Elaborate steps had been taken to conceal the identity of the Sengwarden complex: fake roads composed ofof camouflage material were installed over the main headquarters and an adjcent building in an attempt to make the area look like a farm. A personnel entrance to the headquarters building and bunker could be seen at the end of one camouflage segment. Additionally, a 100 x 50 meter area at the north end of the complex had been camouflaged to appear to be part of an adjoining hardstand of parade ground. Three vehicle-size entrances suggest that the area was used by equipment of some kind.
Adcock antennas were also employed as part of the German air navigation network. The navigation stations were deployed in a network and usually situated near airfields. One example was located at Brieg (Brzeg, Poland) airfield, a major base in Silesia (Graphic 2). A few other Adcock navigation stations were identified at Leck, Straubing and Munich Riem in Germany and Wiener Neustadt in Austria.
Located 8 km northwest of Wilhelmshaven, the Sengwarden headquarters was composed of an administrative area with five buildings (Graphic 1) and a support area with 20 barracks,10 of them temporary(not shown). According to Wikipedia, the complex featured a large command bunker constructed for Naval Group West. The bunker was located beneath the main headquarters building and its courtyard. Numerous communication antennas were installed around the headquarters. A four-element Adcock direction-finding (D/F) antenna --part of the B-Dienst network for monitoring enemy naval activity--was permanently deployed 200 meters to the southwest. D/F stations associated with Sengwarden were located at List, Cuxhaven and Borkum.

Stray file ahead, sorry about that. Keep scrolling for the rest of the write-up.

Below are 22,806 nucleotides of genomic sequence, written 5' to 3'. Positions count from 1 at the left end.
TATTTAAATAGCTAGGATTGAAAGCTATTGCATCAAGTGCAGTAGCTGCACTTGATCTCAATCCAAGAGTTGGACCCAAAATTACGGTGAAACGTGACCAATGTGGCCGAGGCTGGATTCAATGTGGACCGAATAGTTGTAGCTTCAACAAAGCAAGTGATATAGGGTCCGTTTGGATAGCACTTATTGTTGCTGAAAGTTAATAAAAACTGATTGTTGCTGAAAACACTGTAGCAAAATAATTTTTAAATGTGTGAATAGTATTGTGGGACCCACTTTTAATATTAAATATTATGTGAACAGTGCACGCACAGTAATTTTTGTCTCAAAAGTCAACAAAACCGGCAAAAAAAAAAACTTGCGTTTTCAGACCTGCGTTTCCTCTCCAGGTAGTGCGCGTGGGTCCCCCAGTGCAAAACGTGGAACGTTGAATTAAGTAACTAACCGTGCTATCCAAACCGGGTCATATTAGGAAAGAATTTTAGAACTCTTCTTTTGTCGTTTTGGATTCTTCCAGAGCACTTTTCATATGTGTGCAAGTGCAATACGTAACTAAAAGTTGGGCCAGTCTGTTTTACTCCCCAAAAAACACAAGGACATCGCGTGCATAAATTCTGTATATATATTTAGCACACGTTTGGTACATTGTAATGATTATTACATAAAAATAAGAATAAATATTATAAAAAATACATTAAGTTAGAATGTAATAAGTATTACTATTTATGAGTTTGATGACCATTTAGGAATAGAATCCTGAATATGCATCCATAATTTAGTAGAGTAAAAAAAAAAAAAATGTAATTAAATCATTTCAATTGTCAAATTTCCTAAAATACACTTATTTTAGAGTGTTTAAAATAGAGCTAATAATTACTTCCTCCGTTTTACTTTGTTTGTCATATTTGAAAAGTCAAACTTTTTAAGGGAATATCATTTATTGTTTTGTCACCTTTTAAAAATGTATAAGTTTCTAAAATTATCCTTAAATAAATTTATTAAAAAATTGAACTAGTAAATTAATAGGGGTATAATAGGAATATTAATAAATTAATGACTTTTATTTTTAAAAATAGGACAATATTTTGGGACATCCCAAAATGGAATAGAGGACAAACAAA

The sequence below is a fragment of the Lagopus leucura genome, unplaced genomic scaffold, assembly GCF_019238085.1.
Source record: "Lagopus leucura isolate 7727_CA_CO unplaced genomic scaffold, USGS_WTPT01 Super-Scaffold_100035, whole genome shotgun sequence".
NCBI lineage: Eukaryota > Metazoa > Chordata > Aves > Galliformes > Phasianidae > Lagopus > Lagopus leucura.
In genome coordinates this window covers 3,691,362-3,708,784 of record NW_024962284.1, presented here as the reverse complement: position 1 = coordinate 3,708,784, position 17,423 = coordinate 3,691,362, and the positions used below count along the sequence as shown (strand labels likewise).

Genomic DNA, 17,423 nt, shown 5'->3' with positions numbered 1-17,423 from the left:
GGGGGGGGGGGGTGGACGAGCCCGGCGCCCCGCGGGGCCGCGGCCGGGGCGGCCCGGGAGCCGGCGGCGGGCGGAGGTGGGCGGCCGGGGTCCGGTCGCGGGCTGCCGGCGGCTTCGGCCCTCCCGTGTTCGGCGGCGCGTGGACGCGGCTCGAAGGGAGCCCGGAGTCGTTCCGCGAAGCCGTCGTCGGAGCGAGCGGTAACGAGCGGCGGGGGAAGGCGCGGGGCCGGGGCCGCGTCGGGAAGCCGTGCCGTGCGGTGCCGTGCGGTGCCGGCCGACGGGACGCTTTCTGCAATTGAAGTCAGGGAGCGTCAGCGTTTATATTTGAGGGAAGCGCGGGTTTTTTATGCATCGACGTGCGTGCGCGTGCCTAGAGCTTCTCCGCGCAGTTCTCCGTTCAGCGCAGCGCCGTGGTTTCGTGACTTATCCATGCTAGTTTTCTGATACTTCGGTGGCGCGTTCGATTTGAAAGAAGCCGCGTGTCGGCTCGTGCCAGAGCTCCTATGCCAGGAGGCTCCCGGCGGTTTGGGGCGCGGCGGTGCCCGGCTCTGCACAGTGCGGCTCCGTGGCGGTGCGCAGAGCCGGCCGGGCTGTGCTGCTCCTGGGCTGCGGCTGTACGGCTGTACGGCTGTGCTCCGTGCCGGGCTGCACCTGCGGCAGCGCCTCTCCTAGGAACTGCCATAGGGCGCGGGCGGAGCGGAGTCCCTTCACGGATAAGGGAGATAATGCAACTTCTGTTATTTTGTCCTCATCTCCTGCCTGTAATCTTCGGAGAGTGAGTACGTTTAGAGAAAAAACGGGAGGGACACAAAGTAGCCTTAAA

The heavily camouflaged headquarters of Kriegsmarine Naval Group North at Sengwarden was imaged on 14 April 1945. Prior to August 1940, the installation, near Wilhelmshaven, housed Naval Group West which moved to Paris. The presence of an Adcock Direction Finding (D/F) station confirmed Segwarden also housed an element of the Naval Intelligence Service, B-Dienst, which was responsible for the interception, decoding and analysis of enemy communications. Adcock antennas also comprised a network of air navigation stations.
WW2 Aerial Reconnaissance Studies